Thin and relatively fit despite his 71 years, Gunn still looks like a hedonist. He sits on a couch in his living room dressed in ancient blue jeans, black motorcycle boots, and a T-shirt featuring a very buff male torso cut off at the neck — just where his own neck appears, in fact. His sparse gray hair is cropped short and clings just a little grimly to his scalp. Naturally, to someone accustomed to viewing an author’s face through the delayed chronology of book-jacket photographs, he looks diminished. Still, if the last traces of youthfulness have finally bid Gunn farewell (for a long time he looked far younger than his years), everything about him, from the fading panther tattoo on his forearm to the glimmer of gold in his ear, tells you that he once had it, and still identifies with it strongly.
Born in Kent in 1929 to a journalist father and a mother who committed suicide when he was 15, Gunn made his name as a poet early. His first book, Fighting Terms (1954), was published when he was an undergraduate at Cambridge. His second, The Sense of Movement (1957), appeared when he was already in California, and it made him famous. His nearest rival on Britain’s Hot Young Poets chart was Ted Hughes, who wrote brooding hymns to the animal world and would later marry Sylvia Plath. For a while, even though they barely knew each other, the two men were so closely linked in the public imagination that one critic jokingly referred to them as “Ted Gunn.” But once Plath committed suicide, Hughes’ fame, not to mention his Bluebeard-like notoriety on American campuses, totally eclipsed Gunn’s.
In any case, Gunn was no longer in England. At Cambridge he had fallen in love with an American student named Mike Kitay. After Kitay was drafted into the Air Force, Gunn won a fellowship at Stanford University and followed him out to the States. Gunn likes to describe himself as having been “just a timid little English boy” at the time, but one suspects he’s being disingenuous. His poetry was filled with a youthful bravado so militant it bordered on fascism. In a notorious poem, “Lines for a Book,” he praised “all the toughs through history” from Alexander the Great on down. In “On the Move,” a meditation on a Hell’s Angels–type motorcycle gang, he sang the existential delights of endless, even aimless movement. And after hearing Elvis on a jukebox in a Texas bar, he composed a 16-line poem in his honor. It reads like a creaky period piece now, but at the time it felt daring. Gunn wasn’t the first English poet to move to America — Auden had been living in New York for 15 years by the time he arrived — but Gunn was the first (and perhaps still the only one) to sound as if he’d gone native.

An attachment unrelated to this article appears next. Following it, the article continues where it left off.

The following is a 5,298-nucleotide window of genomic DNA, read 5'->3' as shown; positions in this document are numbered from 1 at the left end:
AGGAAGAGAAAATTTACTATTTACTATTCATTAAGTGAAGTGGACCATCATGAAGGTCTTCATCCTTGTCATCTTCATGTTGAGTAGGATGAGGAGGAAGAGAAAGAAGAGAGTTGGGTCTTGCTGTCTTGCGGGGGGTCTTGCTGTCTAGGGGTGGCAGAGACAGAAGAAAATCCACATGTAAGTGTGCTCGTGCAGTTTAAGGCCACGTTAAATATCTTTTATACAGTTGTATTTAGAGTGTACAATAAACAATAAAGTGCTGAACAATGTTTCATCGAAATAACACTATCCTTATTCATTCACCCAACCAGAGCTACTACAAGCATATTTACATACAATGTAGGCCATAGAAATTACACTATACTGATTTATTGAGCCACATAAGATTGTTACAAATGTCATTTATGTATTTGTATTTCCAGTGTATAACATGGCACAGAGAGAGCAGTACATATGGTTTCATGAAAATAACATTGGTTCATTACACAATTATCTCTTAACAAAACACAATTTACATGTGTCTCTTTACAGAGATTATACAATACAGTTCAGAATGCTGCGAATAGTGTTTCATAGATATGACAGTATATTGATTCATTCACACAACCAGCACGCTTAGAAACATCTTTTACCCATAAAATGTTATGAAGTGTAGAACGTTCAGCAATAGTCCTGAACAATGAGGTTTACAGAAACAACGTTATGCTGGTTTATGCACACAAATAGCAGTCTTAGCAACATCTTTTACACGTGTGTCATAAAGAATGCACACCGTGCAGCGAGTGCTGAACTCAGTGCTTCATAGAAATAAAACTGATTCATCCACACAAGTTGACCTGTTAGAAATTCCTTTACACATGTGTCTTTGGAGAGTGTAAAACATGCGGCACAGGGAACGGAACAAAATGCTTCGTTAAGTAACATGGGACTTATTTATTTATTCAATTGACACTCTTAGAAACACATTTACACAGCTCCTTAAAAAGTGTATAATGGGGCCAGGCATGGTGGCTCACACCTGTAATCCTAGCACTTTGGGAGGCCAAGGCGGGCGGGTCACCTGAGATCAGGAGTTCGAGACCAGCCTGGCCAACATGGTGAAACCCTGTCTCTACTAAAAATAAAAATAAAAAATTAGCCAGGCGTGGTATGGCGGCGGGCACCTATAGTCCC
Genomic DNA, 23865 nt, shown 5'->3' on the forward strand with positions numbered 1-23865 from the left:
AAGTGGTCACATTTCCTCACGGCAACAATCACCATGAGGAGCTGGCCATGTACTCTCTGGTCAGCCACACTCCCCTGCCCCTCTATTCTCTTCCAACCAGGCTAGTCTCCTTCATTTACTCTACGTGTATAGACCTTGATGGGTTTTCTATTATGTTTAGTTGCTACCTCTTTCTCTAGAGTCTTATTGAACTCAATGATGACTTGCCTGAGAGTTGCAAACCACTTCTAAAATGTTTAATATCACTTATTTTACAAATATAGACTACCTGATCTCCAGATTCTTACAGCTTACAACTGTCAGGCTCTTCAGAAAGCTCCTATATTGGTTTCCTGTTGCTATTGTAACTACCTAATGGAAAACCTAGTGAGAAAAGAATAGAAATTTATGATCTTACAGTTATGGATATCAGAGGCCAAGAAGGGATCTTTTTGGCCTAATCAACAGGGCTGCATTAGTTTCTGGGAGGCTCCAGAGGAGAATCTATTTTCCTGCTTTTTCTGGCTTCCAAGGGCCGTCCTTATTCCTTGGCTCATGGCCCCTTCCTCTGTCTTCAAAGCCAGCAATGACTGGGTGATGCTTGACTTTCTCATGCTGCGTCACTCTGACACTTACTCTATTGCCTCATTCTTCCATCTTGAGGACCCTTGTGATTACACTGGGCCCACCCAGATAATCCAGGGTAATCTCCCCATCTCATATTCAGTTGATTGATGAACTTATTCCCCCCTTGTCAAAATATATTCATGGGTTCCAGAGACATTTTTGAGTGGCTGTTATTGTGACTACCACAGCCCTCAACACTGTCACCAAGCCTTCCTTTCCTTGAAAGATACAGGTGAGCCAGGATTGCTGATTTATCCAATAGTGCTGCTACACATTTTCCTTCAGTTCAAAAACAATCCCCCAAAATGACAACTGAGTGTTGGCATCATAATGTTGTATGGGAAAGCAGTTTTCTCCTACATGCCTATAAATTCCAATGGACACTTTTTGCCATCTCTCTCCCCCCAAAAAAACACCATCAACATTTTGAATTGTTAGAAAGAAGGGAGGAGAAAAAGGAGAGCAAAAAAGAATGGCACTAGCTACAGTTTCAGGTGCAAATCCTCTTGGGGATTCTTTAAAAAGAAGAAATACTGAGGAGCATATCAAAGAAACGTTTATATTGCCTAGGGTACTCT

The big thing happening in San Francisco when Gunn arrived was the Beats, but Gunn, like most Americans, first found out about them in the pages of Lifemagazine. When he finally got round to reading them, he wasn’t too impressed. So what was he doing that was different from the Beats, I ask. How did he see himself as a poet?
“I think I thought of myself as being Baudelaire or somebody,” he laughs self-deprecatingly. “Treating the urban scene with rhyme and meter. I liked the slight whiff of the satanic about Baudelaire, which is not what I admire about him now. But I also liked the fact that he wrote about sleeping with whores and stuff. I thought that was great. Better than T.S. Eliot, who wrote about sleeping with whores, but not as though he slept with them!”
***For several weeks I have been reading the poetry of my juniors. Mother doesn’t understand, and they hate Daddy, the noted alcoholic. —from “Expression”
Gunn’s house, a few blocks off Haight Street near Golden Gate Park, is an unpretentious three-story affair with a kind of arty working-class atmosphere. There’s an antique jukebox in the living room, and huge old beer-bottle signs decorate the walls. The second time I visit, I find Gunn has traded in his jeans and boots for shorts and flip-flops, and a T-shirt with a picture of a motorcycle on it. This time we talk in his workroom, a small third-floor room at the back of the house that overlooks neighboring rooftops. It’s here that Gunn keeps his books of poetry. The living poets go in a bookcase on the left, the dead poets in a bookcase on the right. Otherwise the room is dominated by a collage of clippings and pictures and post â cards that spans two walls. Porn shots mix freely with photos of friends, post cards of literary greats like Baudelaire and Hardy, movie stars like Keanu Reeves, and a close-up shot of Pete Sampras’ legs. It seems an apt metaphor for Gunn’s own approach to things — mixing and matching, inserting pop culture into high culture, refusing to make distinctions between the two.